Olivia’s winning essay:
Living with epilepsy has been one of the most difficult hardships I have faced as I have progressed through school. The multitasking of completing work, studying, making sure to sleep enough, taking my medicine, and doing the things I need to do to prevent seizures from happening can at times be overwhelming. At times, the stress has become too much for my mind and body, and leads to a seizure.
My last seizure was in my sophomore year of high school. I remember being stressed about sports, dance, as well as the schoolwork and studying I needed to complete, and stress just got the better of me. Most of my seizures have happened in the morning while I am trying to get ready for school, and some of the time rushing. My neurologist and I have made conclusions that my seizures are mostly provoked by stress and not eating a lot due to my constant activities. I participate in volleyball, softball, dance, Leo’s Club, and AFS, along with advanced placement college courses. This cumulative course load and activities can sometimes be challenging to deal with along with epilepsy. One of my biggest fears through high school was having a seizure in the morning before school or during school/sports events. In having epilepsy, I have to live with the constant fear that I could have a seizure at any moment at become unconscious. Yet, I am treated like everyone else who does not have this disadvantage.
The repercussions of having a seizure is one of the most emotional draining things I have had to deal with in my life. After having a seizure, one cannot get their license or have a permit until one year of being seizure free. My neurologist told me this at one of my checkup appointments, but I did not need to worry about it because I was not close to 16 yet. She explained that she hates when she has to tell teens that they can not get their permit. Unfortunately, I felt one coming on shortly after that visit when I was getting ready in the morning. So, I quickly rushed to my bed and laid down like I have been told to prevent SUDEP and damages to my body. Yet, I still suffered from a grand mal seizure. As soon as I became conscious, I realized that I would not be able to get my permit, and I would have to wait 8 months to be normal like the rest of my peers. Immediately, I started sobbing, realizing that I will not be able to drive like the rest of my friends. I know this may sound silly, but not being able to get my permit just made me stand out even more. Every time a classmate would ask ifl had my permit, I would say no; they would ask why and each time I would have to say I had a seizure. Each time I had to tell someone, I felt my heart drop and almost begin to cry because I knew that I would not be like the rest of my friends. Not being able to drive along with my classmates created inconveniences for me, my friends, and my family. Not being able to drive caused my parents to drive me everywhere. I could not drive to sporting events, friends’ houses, or even drive to school in general. Often after my friends got their license, I would feel jealous because they always would talk about their different driving experiences and how it is so fun and how they feel free, and I did not even have my permit yet.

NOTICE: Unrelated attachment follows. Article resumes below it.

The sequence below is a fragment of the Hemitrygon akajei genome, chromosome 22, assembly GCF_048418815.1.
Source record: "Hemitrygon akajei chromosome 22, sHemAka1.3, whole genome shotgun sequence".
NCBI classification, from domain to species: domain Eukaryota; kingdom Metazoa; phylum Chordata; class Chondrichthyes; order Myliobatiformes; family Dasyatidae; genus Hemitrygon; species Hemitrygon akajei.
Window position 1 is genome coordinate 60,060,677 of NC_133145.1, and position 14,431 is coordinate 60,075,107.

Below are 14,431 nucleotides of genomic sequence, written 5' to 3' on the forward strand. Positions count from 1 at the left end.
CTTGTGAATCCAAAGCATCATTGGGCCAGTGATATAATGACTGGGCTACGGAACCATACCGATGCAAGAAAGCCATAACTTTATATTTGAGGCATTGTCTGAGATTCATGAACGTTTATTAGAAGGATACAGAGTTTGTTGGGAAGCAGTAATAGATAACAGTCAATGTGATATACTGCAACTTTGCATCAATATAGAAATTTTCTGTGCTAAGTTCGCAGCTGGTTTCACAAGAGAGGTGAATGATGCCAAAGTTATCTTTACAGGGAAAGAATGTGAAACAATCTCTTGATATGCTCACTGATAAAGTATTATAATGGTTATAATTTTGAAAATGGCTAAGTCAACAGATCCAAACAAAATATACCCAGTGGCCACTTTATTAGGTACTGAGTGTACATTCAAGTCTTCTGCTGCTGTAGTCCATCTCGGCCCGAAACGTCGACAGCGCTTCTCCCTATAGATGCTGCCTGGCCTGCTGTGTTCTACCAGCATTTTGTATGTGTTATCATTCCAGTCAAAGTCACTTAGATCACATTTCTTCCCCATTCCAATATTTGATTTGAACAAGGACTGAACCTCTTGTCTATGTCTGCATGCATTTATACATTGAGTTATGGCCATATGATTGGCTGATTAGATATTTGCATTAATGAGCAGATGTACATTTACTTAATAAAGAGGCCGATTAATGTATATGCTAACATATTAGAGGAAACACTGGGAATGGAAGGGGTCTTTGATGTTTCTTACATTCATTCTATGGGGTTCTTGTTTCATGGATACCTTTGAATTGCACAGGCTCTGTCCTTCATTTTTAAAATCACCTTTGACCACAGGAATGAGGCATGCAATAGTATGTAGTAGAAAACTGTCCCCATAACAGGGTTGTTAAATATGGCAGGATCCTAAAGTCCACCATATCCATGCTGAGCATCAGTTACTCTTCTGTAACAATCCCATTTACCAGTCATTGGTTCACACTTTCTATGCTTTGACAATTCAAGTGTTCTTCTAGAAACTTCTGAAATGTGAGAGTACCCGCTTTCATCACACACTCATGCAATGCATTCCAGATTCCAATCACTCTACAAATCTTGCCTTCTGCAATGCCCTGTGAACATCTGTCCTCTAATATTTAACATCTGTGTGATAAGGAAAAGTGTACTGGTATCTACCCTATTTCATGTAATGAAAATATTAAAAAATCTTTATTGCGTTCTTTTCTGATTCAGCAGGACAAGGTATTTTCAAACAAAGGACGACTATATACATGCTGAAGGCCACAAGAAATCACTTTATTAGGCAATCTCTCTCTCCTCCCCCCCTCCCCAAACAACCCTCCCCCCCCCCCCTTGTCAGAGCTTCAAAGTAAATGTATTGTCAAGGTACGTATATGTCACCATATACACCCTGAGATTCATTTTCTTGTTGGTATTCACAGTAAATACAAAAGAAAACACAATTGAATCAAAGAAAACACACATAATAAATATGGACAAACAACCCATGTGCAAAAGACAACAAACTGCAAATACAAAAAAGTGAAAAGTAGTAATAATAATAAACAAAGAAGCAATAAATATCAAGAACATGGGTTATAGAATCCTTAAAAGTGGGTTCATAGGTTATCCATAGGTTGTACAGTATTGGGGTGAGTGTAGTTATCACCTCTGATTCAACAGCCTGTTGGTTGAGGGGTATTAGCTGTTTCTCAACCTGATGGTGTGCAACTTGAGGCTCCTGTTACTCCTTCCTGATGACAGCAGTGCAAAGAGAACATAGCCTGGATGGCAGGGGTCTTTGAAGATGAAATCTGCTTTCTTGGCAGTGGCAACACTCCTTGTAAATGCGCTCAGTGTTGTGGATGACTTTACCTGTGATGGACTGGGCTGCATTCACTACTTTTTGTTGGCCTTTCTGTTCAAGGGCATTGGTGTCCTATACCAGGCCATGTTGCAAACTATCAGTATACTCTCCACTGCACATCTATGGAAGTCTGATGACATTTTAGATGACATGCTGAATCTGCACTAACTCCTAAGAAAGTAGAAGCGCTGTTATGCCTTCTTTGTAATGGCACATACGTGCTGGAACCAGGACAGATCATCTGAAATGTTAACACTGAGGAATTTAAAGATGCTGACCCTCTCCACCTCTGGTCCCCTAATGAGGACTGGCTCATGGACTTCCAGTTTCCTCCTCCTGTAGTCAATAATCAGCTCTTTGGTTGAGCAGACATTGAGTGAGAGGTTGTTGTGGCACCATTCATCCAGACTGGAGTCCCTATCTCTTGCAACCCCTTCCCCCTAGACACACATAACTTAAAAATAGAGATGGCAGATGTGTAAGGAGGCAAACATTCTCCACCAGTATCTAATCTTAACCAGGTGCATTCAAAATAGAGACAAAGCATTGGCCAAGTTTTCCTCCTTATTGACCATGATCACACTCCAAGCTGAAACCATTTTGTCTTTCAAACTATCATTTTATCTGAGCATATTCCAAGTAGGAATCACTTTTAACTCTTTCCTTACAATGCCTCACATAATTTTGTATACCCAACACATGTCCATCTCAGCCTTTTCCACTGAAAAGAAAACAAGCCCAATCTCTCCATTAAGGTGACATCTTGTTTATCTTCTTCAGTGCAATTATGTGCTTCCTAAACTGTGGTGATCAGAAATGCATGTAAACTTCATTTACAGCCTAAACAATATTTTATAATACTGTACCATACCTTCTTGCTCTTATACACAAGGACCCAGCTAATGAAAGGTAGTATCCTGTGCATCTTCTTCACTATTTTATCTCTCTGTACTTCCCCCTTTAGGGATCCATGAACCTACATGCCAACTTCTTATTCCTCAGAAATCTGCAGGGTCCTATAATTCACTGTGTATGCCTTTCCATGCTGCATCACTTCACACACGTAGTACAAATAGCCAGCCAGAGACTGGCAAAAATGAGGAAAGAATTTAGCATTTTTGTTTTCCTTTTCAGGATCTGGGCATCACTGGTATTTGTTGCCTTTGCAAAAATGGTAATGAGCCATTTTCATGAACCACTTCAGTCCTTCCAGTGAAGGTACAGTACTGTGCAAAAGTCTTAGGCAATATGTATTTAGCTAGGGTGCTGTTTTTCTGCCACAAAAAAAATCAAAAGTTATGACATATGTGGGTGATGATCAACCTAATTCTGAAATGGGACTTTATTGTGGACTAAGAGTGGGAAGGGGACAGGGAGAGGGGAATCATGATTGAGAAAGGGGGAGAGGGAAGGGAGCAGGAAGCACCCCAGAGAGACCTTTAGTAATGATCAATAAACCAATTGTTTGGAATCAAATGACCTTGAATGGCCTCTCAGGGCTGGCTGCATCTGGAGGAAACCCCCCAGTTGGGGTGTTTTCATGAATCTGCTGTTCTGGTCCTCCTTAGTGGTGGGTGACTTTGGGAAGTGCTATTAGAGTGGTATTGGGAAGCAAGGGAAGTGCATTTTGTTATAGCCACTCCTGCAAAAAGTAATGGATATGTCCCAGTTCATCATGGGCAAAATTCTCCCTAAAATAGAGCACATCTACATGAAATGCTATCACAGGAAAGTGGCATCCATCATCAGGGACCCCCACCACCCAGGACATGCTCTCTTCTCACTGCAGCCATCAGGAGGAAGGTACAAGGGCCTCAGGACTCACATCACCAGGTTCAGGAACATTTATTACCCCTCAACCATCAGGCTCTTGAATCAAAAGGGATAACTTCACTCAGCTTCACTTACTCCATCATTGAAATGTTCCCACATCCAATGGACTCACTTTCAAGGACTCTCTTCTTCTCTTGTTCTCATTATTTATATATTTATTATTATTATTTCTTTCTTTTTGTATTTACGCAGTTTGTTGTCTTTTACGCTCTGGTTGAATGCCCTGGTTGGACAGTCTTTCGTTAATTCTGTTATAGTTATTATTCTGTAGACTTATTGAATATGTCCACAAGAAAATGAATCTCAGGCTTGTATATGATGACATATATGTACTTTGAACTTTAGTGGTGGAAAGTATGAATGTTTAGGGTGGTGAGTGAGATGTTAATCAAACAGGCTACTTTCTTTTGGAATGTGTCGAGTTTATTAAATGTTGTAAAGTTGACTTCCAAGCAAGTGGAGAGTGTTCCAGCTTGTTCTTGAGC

Nonetheless, I learned the hard way how to deal with epilepsy. I have learned that I need to take care of my body through getting enough sleep, eating correctly, staying hydrated, and multiple other things. Doing all of these things as well as completing school tasks and extracurricular activities has been taxing on my mental health. Overall, I believe epilepsy impacts teenagers in a way no other disease can really impact a person. I have had to deal with this all of my life, and will continue to do so.-Olivia, 2020 Scholarship Recipient
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